An international research team investigated the sinking of tiny plastic particles, which have long been considered “missing” worldwide, in the Southern Ocean off South Georgia for the first time. In Cumberland East Bay near Grytviken, which is heavily frequented by ships, the team contributed to clarifying their whereabouts as part of their case study.
Microplastics in the Southern Ocean have been detected so far on the surface, in and on the seabed and in organisms. To find out how and where the small plastic particles occur in the water column, an international research team led by Clara Manno from the British Antarctic Survey BAS investigated the sinking of particles smaller than one millimetre in the current case study. The authors published the results of the study in the journal Marine Pollution Bulletin.
The research team deployed a sediment trap at the entrance of Cumberland East Bay in South Georgia for the first time in the Southern Ocean over a rather short 24-hour period in January 2019, capturing sinking particles at depths of 50 m, 100 m and 150 m. Analysis showed that most microplastic particles entered the trap at 50 m depth (306 particles per square metre per day), while less than a third marde it down to 150 m depth (94 particles per square metre per day).
The scientists found mostly fibres at all three depths, accounting for 92% of the total material, and these were mostly made up of polyester, which is often used in fishing but is also often a component of outdoor clothing.
In an earlier study published last year, a research team led by Jack Buckingham, a scientist at the University of Hull, found the highest concentrations of microplastics to date in the Southern Ocean in the same area at the water surface near the King Edward Point research station, with an average of 0.6 particles per litre.
Both studies link these comparatively high concentrations of microplastic in Cumberland East Bay primarily to the numerous human activities in the region. On one hand, shipping traffic, especially from passenger, fishing and research vessels as well as private yachts, is quite high: in 2019, for example, 105 vessels came to the bay to register at the office of the South Georgia and South Sandwich Islands administrative authorities. On the other hand, the BAS research station King Edward Point is manned all year round.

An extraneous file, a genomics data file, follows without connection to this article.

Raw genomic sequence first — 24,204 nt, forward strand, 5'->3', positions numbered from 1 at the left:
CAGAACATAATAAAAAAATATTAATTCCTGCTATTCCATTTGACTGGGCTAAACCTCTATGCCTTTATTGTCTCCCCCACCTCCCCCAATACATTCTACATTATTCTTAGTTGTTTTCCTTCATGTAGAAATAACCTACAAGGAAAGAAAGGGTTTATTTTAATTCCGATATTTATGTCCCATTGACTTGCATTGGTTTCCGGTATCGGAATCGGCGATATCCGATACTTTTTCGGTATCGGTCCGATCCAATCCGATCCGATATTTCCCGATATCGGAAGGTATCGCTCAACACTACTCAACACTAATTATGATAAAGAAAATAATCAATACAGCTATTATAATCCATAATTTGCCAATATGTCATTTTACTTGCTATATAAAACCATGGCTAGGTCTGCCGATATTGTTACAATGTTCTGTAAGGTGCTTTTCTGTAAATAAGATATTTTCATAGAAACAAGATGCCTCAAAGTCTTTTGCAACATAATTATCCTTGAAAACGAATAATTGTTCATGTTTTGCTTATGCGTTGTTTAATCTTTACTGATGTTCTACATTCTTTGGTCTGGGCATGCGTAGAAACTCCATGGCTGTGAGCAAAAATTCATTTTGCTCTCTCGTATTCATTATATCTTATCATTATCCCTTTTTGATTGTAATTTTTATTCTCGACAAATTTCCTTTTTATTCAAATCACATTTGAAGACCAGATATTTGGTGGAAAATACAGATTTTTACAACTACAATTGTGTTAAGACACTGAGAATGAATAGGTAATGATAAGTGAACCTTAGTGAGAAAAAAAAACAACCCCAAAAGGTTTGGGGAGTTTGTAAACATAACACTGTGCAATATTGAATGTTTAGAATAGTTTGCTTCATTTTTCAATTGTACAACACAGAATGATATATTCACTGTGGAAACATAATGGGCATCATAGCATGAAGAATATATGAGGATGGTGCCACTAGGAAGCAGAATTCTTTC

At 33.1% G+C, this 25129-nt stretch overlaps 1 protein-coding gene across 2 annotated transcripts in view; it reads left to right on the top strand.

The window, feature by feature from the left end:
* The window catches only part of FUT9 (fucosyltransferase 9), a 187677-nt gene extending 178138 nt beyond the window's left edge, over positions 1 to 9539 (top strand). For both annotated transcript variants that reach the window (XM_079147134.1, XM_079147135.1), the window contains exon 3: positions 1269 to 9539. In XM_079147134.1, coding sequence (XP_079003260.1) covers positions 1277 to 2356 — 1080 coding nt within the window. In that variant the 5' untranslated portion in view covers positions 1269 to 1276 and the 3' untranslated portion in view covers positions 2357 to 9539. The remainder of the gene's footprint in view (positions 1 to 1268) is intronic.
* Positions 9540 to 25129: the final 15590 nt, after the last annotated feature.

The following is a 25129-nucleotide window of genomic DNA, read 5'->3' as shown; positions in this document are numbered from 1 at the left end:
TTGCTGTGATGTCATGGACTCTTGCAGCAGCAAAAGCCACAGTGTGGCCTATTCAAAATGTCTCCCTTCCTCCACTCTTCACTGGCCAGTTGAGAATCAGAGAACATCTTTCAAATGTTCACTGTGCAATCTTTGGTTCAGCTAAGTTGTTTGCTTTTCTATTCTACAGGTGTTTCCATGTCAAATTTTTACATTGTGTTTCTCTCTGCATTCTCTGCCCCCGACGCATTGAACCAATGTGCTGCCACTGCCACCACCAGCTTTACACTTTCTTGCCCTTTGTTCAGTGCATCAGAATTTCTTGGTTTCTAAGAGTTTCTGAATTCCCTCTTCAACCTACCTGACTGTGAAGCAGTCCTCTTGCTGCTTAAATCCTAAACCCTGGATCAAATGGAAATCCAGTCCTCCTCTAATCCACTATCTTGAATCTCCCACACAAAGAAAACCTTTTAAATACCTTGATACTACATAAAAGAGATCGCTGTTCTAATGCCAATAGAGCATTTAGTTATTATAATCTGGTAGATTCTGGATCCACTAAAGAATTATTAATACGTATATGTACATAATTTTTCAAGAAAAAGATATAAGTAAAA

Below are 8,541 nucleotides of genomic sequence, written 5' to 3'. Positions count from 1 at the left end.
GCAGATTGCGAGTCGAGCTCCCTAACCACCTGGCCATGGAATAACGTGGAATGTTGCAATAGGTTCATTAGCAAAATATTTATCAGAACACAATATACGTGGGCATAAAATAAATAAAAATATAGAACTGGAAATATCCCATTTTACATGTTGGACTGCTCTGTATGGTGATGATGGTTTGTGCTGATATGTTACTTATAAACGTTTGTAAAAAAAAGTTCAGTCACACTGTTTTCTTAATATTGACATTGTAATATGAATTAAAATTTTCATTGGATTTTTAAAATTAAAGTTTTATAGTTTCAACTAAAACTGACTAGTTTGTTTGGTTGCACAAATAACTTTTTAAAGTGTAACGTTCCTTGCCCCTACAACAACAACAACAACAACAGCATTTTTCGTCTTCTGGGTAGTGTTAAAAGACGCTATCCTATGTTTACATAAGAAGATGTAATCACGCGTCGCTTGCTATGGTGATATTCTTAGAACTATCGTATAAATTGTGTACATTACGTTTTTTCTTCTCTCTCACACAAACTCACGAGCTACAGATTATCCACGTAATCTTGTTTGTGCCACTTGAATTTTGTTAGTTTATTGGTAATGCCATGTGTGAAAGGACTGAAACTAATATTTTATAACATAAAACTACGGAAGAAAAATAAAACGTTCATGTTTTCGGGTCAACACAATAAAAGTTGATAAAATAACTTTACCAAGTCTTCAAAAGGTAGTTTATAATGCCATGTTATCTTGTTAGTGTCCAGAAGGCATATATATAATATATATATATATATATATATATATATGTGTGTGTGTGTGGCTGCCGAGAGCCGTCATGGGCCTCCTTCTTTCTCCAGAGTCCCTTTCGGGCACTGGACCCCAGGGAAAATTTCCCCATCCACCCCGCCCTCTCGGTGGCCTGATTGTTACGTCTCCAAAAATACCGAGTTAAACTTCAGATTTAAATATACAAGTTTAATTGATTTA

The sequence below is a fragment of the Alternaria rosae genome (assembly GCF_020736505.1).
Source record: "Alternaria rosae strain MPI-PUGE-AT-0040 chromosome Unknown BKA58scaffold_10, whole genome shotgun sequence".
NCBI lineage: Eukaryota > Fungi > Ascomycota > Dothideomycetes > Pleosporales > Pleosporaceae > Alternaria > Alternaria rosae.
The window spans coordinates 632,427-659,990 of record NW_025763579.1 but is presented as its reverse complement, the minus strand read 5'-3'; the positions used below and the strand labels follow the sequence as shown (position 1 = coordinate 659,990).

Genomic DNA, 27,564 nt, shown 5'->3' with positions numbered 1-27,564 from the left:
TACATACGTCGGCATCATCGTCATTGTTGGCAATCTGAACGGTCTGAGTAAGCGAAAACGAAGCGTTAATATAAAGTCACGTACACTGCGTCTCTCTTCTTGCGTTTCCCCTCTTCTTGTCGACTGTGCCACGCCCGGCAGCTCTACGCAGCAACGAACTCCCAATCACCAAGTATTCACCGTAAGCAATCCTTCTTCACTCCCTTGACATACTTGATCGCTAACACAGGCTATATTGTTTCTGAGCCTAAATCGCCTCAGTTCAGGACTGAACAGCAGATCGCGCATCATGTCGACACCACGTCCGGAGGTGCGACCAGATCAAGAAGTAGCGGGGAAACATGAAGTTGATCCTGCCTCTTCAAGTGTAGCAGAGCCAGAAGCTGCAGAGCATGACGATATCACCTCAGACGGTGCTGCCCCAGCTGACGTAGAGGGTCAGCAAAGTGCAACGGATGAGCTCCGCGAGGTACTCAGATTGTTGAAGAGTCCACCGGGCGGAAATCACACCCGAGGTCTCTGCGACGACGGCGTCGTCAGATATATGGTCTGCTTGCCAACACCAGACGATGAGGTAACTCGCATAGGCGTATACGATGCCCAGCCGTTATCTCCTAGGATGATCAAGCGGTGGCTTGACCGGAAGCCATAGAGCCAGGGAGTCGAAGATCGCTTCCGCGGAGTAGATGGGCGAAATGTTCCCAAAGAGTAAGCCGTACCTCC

The extent to which the input of microplastics by currents from other regions plays a role or microplastics travel from the bay into the open ocean will be the subject of future research. It is also not yet known which small-scale currents in the bay have an influence on the distribution of microplastic particles.
The study also provides the first general indication of the fate of microplastics in the ocean. The small particles, less than one millimetre in size, were hardly represented in samples collected from the water surface in previous studies in different oceans. This led to the assumption that 99 % of microplastics were “missing”. Only recently has the sinking of these particles also been studied and now for the first time in the Southern Ocean. The current study contributes to a better understanding of the impact of the presence of microplastics on marine organisms and the extent to which it interacts with the marine ecosystem.
Julia Hager, PolarJournal
Emily Rowlands, Tamara Galloway, Matthew Cole et al. Vertical flux of microplastic, a case study in the Southern Ocean, South Georgia, Marine Pollution Bulletin, Volume 193, 2023. https://doi.org/10.1016/j.marpolbul.2023.115117
J.W. Buckingham, C. Manno, C.M. Waluda, C.L. Waller. A record of microplastics in the marine nearshore waters of South Georgia, Environmental Pollution, Volume 306, 2022. https://doi.org/10.1016/j.envpol.2022.119379
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